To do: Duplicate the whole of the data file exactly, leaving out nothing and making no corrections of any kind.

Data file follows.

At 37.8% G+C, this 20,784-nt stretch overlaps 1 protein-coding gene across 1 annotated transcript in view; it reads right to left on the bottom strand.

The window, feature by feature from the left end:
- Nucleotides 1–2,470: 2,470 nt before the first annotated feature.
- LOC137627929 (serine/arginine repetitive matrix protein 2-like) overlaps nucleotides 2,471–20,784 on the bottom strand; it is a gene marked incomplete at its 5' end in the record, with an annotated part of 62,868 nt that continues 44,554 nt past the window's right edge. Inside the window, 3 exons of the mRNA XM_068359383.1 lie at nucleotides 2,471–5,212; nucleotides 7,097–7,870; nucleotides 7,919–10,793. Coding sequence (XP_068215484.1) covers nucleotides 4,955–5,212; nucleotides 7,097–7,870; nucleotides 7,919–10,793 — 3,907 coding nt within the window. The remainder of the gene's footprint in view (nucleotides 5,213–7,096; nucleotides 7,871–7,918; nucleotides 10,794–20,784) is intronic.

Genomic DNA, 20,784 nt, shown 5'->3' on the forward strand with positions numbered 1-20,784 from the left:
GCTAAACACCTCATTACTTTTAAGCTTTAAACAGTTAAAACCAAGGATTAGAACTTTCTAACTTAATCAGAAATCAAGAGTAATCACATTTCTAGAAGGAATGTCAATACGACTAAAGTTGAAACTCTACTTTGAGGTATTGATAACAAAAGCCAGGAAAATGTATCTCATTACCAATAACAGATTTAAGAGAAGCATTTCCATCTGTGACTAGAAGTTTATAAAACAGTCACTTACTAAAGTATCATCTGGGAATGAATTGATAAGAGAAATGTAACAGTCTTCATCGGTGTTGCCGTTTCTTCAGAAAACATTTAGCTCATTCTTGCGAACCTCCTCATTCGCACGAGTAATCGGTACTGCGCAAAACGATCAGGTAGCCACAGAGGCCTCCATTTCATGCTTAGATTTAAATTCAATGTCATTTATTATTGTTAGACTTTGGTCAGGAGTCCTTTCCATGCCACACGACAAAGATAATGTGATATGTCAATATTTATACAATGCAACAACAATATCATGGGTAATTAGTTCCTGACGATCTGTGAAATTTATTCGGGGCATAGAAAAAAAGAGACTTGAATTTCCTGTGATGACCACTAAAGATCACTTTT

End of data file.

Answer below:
At 37.8% G+C, this 20,784-nt stretch overlaps 1 protein-coding gene across 1 annotated transcript in view; it reads right to left on the bottom strand.

The window, feature by feature from the left end:
- Nucleotides 1–2,470: 2,470 nt before the first annotated feature.
- LOC137627929 (serine/arginine repetitive matrix protein 2-like) overlaps nucleotides 2,471–20,784 on the bottom strand; it is a gene marked incomplete at its 5' end in the record, with an annotated part of 62,868 nt that continues 44,554 nt past the window's right edge. Inside the window, 3 exons of the mRNA XM_068359383.1 lie at nucleotides 2,471–5,212; nucleotides 7,097–7,870; nucleotides 7,919–10,793. Coding sequence (XP_068215484.1) covers nucleotides 4,955–5,212; nucleotides 7,097–7,870; nucleotides 7,919–10,793 — 3,907 coding nt within the window. The remainder of the gene's footprint in view (nucleotides 5,213–7,096; nucleotides 7,871–7,918; nucleotides 10,794–20,784) is intronic.

Genomic DNA, 20,784 nt, shown 5'->3' on the forward strand with positions numbered 1-20,784 from the left:
GCTAAACACCTCATTACTTTTAAGCTTTAAACAGTTAAAACCAAGGATTAGAACTTTCTAACTTAATCAGAAATCAAGAGTAATCACATTTCTAGAAGGAATGTCAATACGACTAAAGTTGAAACTCTACTTTGAGGTATTGATAACAAAAGCCAGGAAAATGTATCTCATTACCAATAACAGATTTAAGAGAAGCATTTCCATCTGTGACTAGAAGTTTATAAAACAGTCACTTACTAAAGTATCATCTGGGAATGAATTGATAAGAGAAATGTAACAGTCTTCATCGGTGTTGCCGTTTCTTCAGAAAACATTTAGCTCATTCTTGCGAACCTCCTCATTCGCACGAGTAATCGGTACTGCGCAAAACGATCAGGTAGCCACAGAGGCCTCCATTTCATGCTTAGATTTAAATTCAATGTCATTTATTATTGTTAGACTTTGGTCAGGAGTCCTTTCCATGCCACACGACAAAGATAATGTGATATGTCAATATTTATACAATGCAACAACAATATCATGGGTAATTAGTTCCTGACGATCTGTGAAATTTATTCGGGGCATAGAAAAAAAGAGACTTGAATTTCCTGTGATGACCACTAAAGATCACTTTT